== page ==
“He’s one of the most interesting conversationalists
you could ever meet,” observes Elder James
A. Cullimore, [former] Assistant to the Council of the Twelve; “the
kind of person you like to be around.” “He gets away to be with his family,”
says James M. Paramore, executive secretary of the Twelve, “but also, I
think, to meditate and to think things through. He gets things in perspective.
I think that’s why he is so at ease and unpretentious.”
There is a soft-spoken boldness in Elder Haight.
He approaches people with a sincere interest in them. He told a stewardess
on a plane who noticed his tie tac displaying the London Temple that if
she would accept the missionaries she could be married in one of the temples,
which would change her life. And she knew when he said it that, whatever
he was talking about, it was noble and dignified. She joined the Church
and Elder Haight performed her marriage in the temple.
Scotland was the scene of a success involving Elder
Haight, one that illustrates his confident and dignified way of spreading
the truth about the Church. When he first got there, Scottish ministers
were telling their congregations, “Don’t let these crewcut salesmen into
your homes; they’re here to steal away your daughters; they don’t believe
in Christ.” Every time a report of one of those sermons appeared in the
paper, Elder Haight had a news release prepared. It would say, in effect,
“David B. Haight, President of the Scottish Mission of The Church of Jesus
Christ of Latter-day Saints, states that the comments made by the Reverend
_______ of the _______ Church regarding the Mormons are untrue.” And then
would follow, in matter-of-fact terms, a point-by-point refutation of the
minister’s errors. These news releases were usually printed immediately.
“We took a positive approach to the problem,” Elder Haight remembers, “and
the charges soon came to an end.”
Another product of Elder Haight’s self-forgetful
dedication is his ability to blend efficiency with concern for people.
His one-time superior in business, William Rose, recalls that “he accomplished
everything through people. He valued what they had to give, and because
of that and his example, they were inspired to do their utmost for him.”
“He delegates a great deal,” says a former missionary assistant, “and though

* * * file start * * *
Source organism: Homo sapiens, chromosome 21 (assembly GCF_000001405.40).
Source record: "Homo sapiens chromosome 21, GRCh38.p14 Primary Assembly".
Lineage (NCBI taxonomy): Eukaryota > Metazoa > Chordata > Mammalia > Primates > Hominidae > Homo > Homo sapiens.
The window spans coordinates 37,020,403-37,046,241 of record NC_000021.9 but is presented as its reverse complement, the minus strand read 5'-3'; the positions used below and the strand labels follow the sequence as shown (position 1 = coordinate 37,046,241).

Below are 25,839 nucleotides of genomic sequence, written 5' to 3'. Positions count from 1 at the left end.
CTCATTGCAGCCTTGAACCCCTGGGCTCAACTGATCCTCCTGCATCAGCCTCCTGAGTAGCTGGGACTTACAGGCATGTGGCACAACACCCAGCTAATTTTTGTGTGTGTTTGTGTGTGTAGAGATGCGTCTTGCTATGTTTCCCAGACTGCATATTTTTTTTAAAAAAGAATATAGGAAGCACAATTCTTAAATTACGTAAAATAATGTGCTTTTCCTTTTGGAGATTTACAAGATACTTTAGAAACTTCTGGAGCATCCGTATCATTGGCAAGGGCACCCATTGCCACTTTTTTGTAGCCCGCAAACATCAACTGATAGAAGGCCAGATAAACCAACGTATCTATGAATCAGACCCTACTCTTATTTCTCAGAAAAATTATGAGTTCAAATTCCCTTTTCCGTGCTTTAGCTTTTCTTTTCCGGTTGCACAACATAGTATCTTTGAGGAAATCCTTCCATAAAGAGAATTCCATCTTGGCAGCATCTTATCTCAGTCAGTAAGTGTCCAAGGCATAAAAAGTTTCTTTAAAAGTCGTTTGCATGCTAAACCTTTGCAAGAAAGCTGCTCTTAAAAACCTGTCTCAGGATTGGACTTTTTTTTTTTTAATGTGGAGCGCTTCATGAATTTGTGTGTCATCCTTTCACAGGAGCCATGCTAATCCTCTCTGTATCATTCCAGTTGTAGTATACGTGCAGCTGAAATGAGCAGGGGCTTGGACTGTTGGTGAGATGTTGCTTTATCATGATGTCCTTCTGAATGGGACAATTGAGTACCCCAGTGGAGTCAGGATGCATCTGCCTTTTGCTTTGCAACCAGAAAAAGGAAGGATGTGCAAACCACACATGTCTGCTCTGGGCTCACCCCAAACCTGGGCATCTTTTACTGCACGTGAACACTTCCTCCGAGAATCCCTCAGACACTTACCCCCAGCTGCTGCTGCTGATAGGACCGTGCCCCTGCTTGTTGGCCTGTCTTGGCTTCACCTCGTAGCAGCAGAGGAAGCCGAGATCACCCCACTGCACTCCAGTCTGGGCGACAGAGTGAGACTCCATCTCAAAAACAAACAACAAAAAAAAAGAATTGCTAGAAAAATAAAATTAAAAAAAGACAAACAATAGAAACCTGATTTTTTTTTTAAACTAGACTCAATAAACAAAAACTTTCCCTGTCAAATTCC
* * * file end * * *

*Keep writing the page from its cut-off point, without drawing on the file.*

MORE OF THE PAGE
he doesn’t look over your shoulder as you do your work, you know he will
always require an accounting from you.” “He never presides over a meeting
with an idea in mind that he wants rubber-stamped,” observes Elder Neal
A. Maxwell, Assistant to the Council of the Twelve; “he’s a listening leader
who is genuinely interested in your concerns and perspective. That is why
he can insist, in his quiet and courteous way, that everyone face the issues
and meet the problems head-on. He helps people to understand that they
can deal successfully with the issues if they’ll face them. He draws people;
he does not drive them.” Says Brother Paramore, “He never depreciates what
anyone has to offer, but at the same time he’s never overwhelmed by an
unexamined tide of opinion. He wants to study the facts, and in every assignment
is prepared. He wants to think everything out in his mind before making
a decision.” “Even on his way to officiate for an important occasion,”
says a lifelong friend, “people would stop him with their problems and
he would talk with them as if he had all the time in the world. You’re
never aware of his efficiency; you never feel that he’s hurried.”
The concern for people is not a mere administrative
technique. When Elder Haight and William Rose were conferring in Chicago,
they learned that Rose’s seven-year-old daughter had fallen seriously ill
in New York. She passed away before Rose arrived at home. “Dave Haight
was right there with us the next day, helping us through that difficult
period,” Rose remembers. “I’ll never forget that. He would do the same
today if I needed him.” Brother Rose is a member of the Church now—“and
without a doubt,” he says, “the greatest influence was Dave’s example.”